AddUp is an original equipment manufacturer of metal additive manufacturing machines, created as a joint venture between Michelin and Fives in 2016 that is now based in Cincinnati. Ken Wright, president of AddUp, is a trained mechanical engineer with a B.S. from West Point and a Ph.D. in mechanical engineering from MIT. We spoke to Wright about what the company does.
Give us a brief explanation of additive manufacturing.
Wright: Additive manufacturing (AM) or 3D printing can refer to a variety of processes in which material is deposited and joined together to create a three-dimensional object. These objects are built layer-by-layer. This contrasts with traditional manufacturing, which requires machining or other techniques to remove surplus material in order to create a finished part. There are many different AM processes, with the most common being Powder bed fusion (PBF), Directed Energy Deposition (DED) and Binder Jetting. A variety of materials can be used in AM, including metals, ceramics and plastics.
What are the benefits of AM over traditional manufacturing methods?
Wright: The process allows for the creation of complex geometries that are not attainable using traditional forms of manufacturing. AM is ideal for rapid prototyping, thanks to the digital design process and quick turnaround when compared to traditional manufacturing. In addition, AM creates less material waste, providing cost reduction for high-value parts. AM is used to create a large range of products across a growing number of industries, including aerospace, automotive, medical, energy, luxury and defense.
How did AddUp come to be in Cincinnati?
Wright: AddUp is a joint venture between two French companies: Michelin and Fives. Michelin has been using AM since the early 2000s to manufacture their tire sipes used to create tire molds. But Michelin found that the metal AM machines on the market didn’t meet their requirements for high quality and serial production.
So they partnered with Fives and sought to develop a Laser Powder Bed Fusion (L-PBF) machine that could build industrial parts with [high] quality, accuracy and repeatability. From this collaboration, AddUp was formed. In 2018, AddUp acquired DED machine manufacturer BeAM Machines (its U.S. operations were based in Cincinnati).
Prior to the acquisition of BeAM, U.S. operations for AddUp were based out of Greenville, South Carolina. In 2021, these offices were consolidated to create the new U.S. subsidiary of AddUp in Cincinnati.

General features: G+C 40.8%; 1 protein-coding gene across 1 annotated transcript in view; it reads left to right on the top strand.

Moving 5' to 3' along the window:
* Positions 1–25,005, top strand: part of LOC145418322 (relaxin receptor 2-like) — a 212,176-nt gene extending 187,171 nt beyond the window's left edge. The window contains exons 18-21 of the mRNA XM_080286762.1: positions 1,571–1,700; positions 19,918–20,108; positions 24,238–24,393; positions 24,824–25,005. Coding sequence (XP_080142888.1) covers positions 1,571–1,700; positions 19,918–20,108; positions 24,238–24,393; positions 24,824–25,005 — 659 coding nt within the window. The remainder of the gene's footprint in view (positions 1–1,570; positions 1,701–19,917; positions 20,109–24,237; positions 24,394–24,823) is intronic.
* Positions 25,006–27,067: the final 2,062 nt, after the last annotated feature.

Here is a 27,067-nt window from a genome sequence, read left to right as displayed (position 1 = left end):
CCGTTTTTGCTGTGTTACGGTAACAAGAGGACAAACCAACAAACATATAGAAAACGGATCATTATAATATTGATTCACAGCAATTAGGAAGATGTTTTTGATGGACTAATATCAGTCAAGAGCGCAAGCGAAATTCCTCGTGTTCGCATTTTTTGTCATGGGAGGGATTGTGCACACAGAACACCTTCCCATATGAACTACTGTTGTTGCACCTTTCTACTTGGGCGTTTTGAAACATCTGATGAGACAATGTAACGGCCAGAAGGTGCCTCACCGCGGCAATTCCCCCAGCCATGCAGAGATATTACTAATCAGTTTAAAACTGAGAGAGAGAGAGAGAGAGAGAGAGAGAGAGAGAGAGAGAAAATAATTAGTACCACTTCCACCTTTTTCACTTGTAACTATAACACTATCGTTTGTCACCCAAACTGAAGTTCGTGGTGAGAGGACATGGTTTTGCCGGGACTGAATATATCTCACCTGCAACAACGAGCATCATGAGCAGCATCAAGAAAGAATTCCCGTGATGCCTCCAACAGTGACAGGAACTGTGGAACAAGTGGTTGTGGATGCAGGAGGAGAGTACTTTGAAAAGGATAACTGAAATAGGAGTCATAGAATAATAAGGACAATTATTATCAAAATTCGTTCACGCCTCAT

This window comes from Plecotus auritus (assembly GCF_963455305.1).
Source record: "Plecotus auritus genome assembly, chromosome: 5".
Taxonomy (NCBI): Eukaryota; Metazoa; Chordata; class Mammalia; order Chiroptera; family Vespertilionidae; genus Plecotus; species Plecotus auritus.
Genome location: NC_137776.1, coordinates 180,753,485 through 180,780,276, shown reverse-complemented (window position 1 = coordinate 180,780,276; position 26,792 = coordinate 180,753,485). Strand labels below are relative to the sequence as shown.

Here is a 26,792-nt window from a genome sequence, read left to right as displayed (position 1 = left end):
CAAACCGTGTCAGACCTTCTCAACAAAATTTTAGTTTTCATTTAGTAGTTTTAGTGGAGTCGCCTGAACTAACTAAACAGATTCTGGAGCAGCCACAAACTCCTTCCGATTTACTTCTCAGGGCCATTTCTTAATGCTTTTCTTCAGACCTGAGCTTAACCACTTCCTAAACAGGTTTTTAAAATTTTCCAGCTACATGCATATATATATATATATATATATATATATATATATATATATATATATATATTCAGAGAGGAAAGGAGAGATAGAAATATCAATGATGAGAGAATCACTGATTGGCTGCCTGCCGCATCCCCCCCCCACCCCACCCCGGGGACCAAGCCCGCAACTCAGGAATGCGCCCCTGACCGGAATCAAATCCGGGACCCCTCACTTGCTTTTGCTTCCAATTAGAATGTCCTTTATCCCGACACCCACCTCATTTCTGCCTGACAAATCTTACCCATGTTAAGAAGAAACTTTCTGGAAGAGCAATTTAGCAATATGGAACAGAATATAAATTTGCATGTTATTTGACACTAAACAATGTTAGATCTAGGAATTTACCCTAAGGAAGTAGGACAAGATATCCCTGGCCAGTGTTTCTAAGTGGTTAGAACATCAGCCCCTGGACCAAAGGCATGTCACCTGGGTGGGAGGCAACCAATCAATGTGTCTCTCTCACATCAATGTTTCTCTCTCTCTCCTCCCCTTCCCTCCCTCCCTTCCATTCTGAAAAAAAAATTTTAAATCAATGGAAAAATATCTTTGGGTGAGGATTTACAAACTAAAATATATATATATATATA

What happens at the Cincy facility?
Wright: The 20,000 square-foot facility is equipped with a dedicated additive manufacturing workspace, metallurgical lab, applications training facility and post-processing machining department. This year, the company made a multimillion-dollar investment into the facility to include a new state-of-the-art, negative pressure PBF lab, fit to house six of the newest generation FormUp 350 PBF machines.
In addition to these 3D printers, two BeAM DED machines are operating out of the Cincinnati facility. This new demonstration facility and technical services center will be able to provide metal AM printing services and support for AddUp’s U.S. customers in the aerospace, defense, medical and tooling industries.
What are PBF and DED technologies? How do they work?
Wright: AddUp focuses on two different AM processes: Powder Bed Fusion (PBF) and Direct Energy Deposition (DED). In a laser PBF machine, parts are made in successive horizontal layers. For each layer, metal powder is spread on a production platform, and a laser melts the areas that need to be solidified. Here’s a video demonstrating this process. PBF technology is best suited for manufacturing parts with complex geometries, combining multiple discrete components into one functional part or to optimize part design and reduce weight while maintaining functionality and structural integrity.
DED technology is the process of melting metal powder with a focused energy source (laser) as it is deposited by a nozzle on a surface. In a DED machine, the nozzle head moves around a fixed object, depositing the material in specific locations to create a part. Here’s a video demonstrating that process. DED technology is best suited for the manufacture of large parts but can also be useful for the repair of worn parts.
What are the advantages of having the subsidiary here?
Wright: Cincinnati was chosen based on its strong manufacturing heritage, access to a talented workforce, proximity to industrial and government partners in metal 3D printing, and enthusiastic support from the state of Ohio. AddUp is in the process of creating 25 new jobs and plans to invest $12.5 million in Blue Ash over the next three years. All of this is driven by the expansion of the metal AM market, along with increased investment in product development and sales channels on the part of AddUp’s investors, Michelin and Fives.